Ontario’s Divisional Court ruled recently that even if you are completely blameless you may still be ordered by the Ministry of the Environment to clean up contamination. Contamination problems in your general vicinity which touch on your property will now be your business even if you had nothing to do with how they came about.

In the case involving the City of Kawartha Lakes, a clean-up order under the Environmental Protection Act was issued by the Ministry of the Environment against the City requiring it to clean up and prevent further discharges of furnace oil which had affected City property. The oil originated in the basement of a house and entered the storm sewer system and culverts and reached a nearby lake.

While there was no issue that the City bore absolutely no responsibility for the release of the fuel oil or for its migration from the house, the Court upheld the order against the City. One thing that the City of Kawartha Lakes was not able to do was act early to stem the migration and prevent further harm to the environment (ignoring whose fault the problem had been). Had they done so, the outcome may well have been different.

This case should be of particular concern to municipalities whose lands very often are incidentally affected by migrating contamination. In light of the decision, municipalities should gear up to keep close tabs on known contamination issues in lands within their boundaries as well as on ongoing Ministry activity in the area, particularly in cases where there is some question as to the financial means of the polluting party.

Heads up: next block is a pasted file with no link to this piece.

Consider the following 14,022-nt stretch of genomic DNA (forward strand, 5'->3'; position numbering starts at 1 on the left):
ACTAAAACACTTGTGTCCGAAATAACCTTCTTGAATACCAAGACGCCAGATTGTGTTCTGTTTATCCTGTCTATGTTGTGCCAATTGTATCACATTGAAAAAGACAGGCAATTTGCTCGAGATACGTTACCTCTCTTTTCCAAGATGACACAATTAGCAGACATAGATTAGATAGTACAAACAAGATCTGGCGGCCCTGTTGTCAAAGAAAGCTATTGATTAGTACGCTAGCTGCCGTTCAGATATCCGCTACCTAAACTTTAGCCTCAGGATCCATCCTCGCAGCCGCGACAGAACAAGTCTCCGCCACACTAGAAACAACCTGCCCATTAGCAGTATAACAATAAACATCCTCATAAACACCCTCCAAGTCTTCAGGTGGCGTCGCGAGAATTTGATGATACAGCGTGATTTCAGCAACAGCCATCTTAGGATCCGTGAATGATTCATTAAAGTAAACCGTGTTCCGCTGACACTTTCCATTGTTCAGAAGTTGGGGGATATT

This decision certainly appears to go counter to the “polluter pays” principle, endorsed by the highest court in the land. The difference here is that the section of the Environmental Protection Act under which the order was made (section 157.1, which allows for preventive measures orders at the discretion of the Ministry depending on individual circumstances to be issued against the person with control of the property) is really an “owner pays” mechanism. As such, the Court ruled, the Ministry can issue an order under this section to anyone involved with contamination without regard to who caused it. Fortunately for innocent property owners, fairness is not altogether out of the picture although it will now be entirely up to the Ministry to decide whether fairness considerations will be a factor when issuing orders of this type.

This case makes it imperative that property owners consider putting in place specific insurance coverage against contamination impacts on their lands from adjacent or nearby properties and that potential buyers of any kind of real estate conduct their due diligence with this expanded regulatory risk very much in mind.